Title: X-linked lymphoproliferative disease due to SAP/SH2D1A deficiency: a multicenter study on the manifestations, management, and outcome of the disease
Authors: Booth, Claire ×
Gilmour, Kimberly C
Veys, Paul
Gennery, Andrew R
Slatter, Mary A
Chapel, Helen
Heath, Paul T
Steward, Colin G
Smith, Owen
O'Meara, Anna
Kerrigan, Hilary
Mahlaoui, Nizar
Cavazzana-Calvo, Marina
Fischer, Alain
Moshous, Despina
Blanche, Stephane
Pachlopnik-Schmid, Jana
Latour, Sylvain
de Saint-Basile, Genevieve
Albert, Michael
Notheis, Gundula
Rieber, Nikolaus
Strahm, Brigitte
Ritterbusch, Henrike
Lankester, Arjan
Hartwig, Nico G
Meyts, Isabelle
Plebani, Alessandro
Soresina, Annarosa
Finocchi, Andrea
Pignata, Claudio
Cirillo, Emilia
Bonanomi, Sonia
Peters, Christina
Kalwak, Krzysztof
Pasic, Srdjan
Sedlacek, Petr
Jazbec, Janez
Kanegane, Hirokazu
Nichols, Kim E
Hanson, I Celine
Kapoor, Neena
Haddad, Elie
Cowan, Morton
Choo, Sharon
Smart, Joanne
Arkwright, Peter D
Gaspar, Hubert B #
Issue Date: Jan-2011
Publisher: W.B. Saunders
Series Title: Blood vol:117 issue:1 pages:53-62
Abstract: X-linked lymphoproliferative disease (XLP1) is a rare immunodeficiency characterised by severe immune dysregulation and caused by mutations in the SH2D1A/SAP gene. Clinical manifestations are varied and include hemophagocytic lymphohistiocytosis (HLH), lymphoma and dysgammaglobulinaemia, often triggered by Epstein-Barr virus (EBV) infection. Historical data published prior to improved treatment regimens shows very poor outcome. We describe a large cohort of 91 genetically defined XLP1 patients collected from centers worldwide and report characteristics and outcome data for 43 patients receiving hematopoietic stem cell transplant (HSCT) and 48 untransplanted patients. The advent of better treatment strategies for HLH and malignancy has greatly reduced mortality for these patients but HLH still remains the most severe feature of XLP1. Survival following allogeneic HSCT is 81.4% with good immune reconstitution in the large majority of patients and little evidence of post-transplant lymphoproliferative disease. However, survival falls to 50% in patients with HLH as a feature of disease. Untransplanted patients have an overall survival of 62.5% with the majority on immunoglobulin replacement therapy but the outcome for those untransplanted after HLH is extremely poor (18.8%) HSCT should be undertaken in all patients with HLH since outcome without transplant is extremely poor. The outcome of HSCT for other manifestations of XLP1 is very good and if HSCT is not undertaken immediately patients must be monitored closely for evidence of disease progression.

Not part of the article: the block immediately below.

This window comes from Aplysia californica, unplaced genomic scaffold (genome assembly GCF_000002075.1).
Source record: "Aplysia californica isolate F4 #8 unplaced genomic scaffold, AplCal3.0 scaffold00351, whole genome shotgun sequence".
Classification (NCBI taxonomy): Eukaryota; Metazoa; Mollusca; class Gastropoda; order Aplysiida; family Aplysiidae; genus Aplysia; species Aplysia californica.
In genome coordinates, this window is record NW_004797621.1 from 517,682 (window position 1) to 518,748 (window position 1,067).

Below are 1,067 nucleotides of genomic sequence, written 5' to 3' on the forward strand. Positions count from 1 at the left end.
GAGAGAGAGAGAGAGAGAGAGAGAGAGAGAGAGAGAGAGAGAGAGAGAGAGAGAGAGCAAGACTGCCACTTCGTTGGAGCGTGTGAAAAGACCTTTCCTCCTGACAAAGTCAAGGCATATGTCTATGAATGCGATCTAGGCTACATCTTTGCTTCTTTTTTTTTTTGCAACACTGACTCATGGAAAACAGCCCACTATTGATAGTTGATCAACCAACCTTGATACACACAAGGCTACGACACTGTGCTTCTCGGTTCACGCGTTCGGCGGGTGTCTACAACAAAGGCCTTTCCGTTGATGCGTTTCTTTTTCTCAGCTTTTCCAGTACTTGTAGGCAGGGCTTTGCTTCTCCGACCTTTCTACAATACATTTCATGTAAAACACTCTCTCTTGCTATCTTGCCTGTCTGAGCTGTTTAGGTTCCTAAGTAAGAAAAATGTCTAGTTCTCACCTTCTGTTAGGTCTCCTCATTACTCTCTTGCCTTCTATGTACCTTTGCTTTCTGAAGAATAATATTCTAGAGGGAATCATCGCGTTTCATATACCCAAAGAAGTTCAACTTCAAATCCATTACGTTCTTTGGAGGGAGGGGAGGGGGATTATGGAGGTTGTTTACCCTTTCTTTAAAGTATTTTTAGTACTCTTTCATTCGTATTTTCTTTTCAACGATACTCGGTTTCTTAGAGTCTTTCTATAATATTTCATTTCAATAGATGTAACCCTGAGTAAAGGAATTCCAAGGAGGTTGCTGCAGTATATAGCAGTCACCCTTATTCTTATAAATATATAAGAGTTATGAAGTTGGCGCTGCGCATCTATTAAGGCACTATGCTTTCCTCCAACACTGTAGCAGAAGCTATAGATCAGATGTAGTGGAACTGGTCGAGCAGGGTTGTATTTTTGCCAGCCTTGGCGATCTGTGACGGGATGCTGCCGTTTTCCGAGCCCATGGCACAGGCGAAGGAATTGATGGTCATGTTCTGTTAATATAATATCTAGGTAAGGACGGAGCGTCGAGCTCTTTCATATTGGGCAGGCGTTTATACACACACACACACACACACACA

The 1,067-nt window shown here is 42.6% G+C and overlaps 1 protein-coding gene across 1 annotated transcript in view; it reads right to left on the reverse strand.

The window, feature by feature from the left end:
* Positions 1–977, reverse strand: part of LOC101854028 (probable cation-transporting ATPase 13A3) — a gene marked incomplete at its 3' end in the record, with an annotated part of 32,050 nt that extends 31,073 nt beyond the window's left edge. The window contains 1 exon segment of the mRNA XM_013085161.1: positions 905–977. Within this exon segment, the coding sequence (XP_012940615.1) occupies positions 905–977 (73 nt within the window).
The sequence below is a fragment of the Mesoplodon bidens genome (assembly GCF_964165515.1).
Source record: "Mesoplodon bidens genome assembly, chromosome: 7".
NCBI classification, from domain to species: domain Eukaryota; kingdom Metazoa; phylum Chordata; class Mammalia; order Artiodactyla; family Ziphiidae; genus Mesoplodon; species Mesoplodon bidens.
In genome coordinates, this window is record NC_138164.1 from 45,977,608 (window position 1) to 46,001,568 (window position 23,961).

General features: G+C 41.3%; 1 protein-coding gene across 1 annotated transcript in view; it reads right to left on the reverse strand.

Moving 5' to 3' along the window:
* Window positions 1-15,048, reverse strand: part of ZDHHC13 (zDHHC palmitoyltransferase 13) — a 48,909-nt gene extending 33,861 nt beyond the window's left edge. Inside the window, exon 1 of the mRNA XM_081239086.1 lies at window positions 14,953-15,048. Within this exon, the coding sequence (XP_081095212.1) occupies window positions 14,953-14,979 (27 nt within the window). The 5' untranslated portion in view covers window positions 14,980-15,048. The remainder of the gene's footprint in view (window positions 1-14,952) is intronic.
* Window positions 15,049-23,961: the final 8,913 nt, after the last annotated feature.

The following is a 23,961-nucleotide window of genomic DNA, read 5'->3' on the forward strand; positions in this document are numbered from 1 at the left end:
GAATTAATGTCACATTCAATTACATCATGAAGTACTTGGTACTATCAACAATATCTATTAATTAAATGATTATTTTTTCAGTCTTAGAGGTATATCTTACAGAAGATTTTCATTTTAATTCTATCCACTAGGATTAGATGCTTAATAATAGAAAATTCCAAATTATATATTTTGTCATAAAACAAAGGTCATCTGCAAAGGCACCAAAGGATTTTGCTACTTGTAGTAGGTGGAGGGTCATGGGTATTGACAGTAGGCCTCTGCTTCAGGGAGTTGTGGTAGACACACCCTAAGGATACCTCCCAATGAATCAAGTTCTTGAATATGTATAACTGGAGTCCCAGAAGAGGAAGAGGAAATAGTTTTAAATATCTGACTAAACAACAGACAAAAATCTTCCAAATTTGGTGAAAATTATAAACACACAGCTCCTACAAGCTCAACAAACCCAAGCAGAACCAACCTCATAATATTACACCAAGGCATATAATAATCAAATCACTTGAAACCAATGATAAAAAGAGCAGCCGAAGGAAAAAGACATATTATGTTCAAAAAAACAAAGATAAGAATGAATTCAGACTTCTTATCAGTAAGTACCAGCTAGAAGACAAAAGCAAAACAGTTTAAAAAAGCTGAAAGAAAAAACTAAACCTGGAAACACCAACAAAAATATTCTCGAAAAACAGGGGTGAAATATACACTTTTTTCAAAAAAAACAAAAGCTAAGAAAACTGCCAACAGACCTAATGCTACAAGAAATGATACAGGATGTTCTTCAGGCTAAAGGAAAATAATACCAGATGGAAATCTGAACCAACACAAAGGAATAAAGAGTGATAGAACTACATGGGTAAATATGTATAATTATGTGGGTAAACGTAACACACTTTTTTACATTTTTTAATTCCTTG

ISSN: 0006-4971
Publication status: published
KU Leuven publication type: IT
Appears in Collections:Laboratory of Pediatric Immunology
× corresponding author
# (joint) last author

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